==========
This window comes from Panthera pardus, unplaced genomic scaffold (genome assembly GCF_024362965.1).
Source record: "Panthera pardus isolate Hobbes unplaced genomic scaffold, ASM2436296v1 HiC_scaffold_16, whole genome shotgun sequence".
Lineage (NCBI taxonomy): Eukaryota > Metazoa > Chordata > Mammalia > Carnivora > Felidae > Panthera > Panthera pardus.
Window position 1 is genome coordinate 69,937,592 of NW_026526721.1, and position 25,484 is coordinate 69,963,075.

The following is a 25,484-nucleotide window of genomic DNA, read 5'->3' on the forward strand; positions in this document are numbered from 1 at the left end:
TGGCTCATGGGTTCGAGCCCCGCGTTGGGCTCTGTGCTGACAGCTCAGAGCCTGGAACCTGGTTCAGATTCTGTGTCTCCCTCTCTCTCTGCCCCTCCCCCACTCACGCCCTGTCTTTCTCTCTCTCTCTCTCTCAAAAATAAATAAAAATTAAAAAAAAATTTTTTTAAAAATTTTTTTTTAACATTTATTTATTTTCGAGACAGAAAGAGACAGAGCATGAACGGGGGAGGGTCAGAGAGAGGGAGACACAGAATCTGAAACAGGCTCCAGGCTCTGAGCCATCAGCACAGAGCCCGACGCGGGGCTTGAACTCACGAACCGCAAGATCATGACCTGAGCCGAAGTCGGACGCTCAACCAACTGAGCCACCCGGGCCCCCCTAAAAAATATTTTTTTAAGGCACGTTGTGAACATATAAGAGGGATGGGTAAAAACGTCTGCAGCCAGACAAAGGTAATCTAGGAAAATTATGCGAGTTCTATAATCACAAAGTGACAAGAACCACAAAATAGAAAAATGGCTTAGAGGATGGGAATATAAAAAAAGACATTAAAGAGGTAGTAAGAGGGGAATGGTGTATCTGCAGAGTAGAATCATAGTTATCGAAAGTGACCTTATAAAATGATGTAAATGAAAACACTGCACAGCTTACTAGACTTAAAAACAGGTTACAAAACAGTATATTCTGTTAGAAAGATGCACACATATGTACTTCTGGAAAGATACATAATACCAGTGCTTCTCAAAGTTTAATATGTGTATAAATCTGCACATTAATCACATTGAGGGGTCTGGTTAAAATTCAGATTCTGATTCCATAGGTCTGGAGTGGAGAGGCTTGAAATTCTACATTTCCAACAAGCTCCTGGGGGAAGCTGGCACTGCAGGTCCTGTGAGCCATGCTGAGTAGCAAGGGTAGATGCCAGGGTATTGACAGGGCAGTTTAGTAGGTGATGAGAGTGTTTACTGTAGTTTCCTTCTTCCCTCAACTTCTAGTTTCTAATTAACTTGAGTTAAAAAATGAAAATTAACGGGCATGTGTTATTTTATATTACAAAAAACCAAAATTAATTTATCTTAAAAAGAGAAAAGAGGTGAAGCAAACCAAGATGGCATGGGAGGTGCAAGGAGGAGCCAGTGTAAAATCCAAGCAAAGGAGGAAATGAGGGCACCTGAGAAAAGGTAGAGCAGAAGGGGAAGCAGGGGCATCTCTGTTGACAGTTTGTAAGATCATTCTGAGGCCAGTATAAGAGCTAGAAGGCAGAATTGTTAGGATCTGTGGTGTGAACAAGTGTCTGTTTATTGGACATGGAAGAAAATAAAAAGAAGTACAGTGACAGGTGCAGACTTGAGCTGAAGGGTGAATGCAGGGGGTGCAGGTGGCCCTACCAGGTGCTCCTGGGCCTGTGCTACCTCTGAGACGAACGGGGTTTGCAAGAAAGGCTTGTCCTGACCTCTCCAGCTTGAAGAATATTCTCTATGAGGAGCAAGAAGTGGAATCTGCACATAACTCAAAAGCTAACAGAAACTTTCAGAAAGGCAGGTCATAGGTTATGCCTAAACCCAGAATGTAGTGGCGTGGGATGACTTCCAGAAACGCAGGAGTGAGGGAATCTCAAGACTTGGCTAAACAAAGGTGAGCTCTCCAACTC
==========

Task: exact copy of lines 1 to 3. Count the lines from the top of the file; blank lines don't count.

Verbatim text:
This window comes from Panthera pardus, unplaced genomic scaffold (genome assembly GCF_024362965.1).
Source record: "Panthera pardus isolate Hobbes unplaced genomic scaffold, ASM2436296v1 HiC_scaffold_16, whole genome shotgun sequence".
Lineage (NCBI taxonomy): Eukaryota > Metazoa > Chordata > Mammalia > Carnivora > Felidae > Panthera > Panthera pardus.